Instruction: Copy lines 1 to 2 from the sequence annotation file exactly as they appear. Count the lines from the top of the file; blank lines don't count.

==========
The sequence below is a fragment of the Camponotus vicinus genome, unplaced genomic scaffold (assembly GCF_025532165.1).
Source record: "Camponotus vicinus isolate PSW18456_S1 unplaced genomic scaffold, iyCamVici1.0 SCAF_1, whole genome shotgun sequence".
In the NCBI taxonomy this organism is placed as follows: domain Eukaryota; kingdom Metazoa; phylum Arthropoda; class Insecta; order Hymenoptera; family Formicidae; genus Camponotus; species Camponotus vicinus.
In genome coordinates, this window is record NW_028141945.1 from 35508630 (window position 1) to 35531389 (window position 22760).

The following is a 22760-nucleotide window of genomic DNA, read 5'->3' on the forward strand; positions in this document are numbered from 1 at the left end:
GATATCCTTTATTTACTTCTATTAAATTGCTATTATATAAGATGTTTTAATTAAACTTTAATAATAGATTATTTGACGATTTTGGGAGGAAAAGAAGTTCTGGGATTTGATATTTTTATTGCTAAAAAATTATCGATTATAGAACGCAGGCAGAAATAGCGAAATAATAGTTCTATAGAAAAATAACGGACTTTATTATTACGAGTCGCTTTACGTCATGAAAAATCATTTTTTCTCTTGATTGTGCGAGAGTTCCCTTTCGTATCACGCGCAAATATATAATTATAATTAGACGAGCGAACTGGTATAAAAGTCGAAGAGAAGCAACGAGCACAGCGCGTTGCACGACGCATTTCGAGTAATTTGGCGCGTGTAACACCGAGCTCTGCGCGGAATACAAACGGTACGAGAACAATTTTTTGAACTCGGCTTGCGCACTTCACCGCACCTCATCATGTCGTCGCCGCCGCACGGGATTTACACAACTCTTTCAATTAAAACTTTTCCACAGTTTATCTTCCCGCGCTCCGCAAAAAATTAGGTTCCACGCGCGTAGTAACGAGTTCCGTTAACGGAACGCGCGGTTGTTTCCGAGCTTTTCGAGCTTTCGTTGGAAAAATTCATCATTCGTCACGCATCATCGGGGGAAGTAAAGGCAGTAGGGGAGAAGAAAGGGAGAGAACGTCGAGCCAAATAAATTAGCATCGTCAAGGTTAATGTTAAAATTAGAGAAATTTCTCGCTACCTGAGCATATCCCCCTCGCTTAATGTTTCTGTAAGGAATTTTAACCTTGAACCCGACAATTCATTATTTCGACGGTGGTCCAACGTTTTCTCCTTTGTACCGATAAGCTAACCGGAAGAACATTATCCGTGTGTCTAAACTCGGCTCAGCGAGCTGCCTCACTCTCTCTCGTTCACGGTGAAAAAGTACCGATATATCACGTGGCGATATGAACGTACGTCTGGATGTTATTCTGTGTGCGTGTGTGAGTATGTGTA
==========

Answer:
The sequence below is a fragment of the Camponotus vicinus genome, unplaced genomic scaffold (assembly GCF_025532165.1).
Source record: "Camponotus vicinus isolate PSW18456_S1 unplaced genomic scaffold, iyCamVici1.0 SCAF_1, whole genome shotgun sequence".